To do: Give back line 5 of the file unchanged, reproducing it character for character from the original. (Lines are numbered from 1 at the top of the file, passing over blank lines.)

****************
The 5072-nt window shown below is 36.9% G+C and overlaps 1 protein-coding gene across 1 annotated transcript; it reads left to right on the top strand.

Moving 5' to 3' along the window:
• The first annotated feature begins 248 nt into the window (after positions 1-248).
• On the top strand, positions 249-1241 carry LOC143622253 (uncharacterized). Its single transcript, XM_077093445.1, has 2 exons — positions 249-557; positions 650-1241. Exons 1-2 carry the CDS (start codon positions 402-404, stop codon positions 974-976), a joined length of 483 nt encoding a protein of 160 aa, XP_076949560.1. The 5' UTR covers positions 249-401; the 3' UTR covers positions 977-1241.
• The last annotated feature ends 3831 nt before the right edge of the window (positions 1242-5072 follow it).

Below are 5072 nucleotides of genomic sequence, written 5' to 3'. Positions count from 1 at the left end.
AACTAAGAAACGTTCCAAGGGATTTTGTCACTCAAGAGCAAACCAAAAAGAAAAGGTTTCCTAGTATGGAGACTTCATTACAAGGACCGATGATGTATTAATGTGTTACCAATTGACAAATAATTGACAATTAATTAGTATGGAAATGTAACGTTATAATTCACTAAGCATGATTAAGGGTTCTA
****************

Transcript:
• The last annotated feature ends 3831 nt before the right edge of the window (positions 1242-5072 follow it).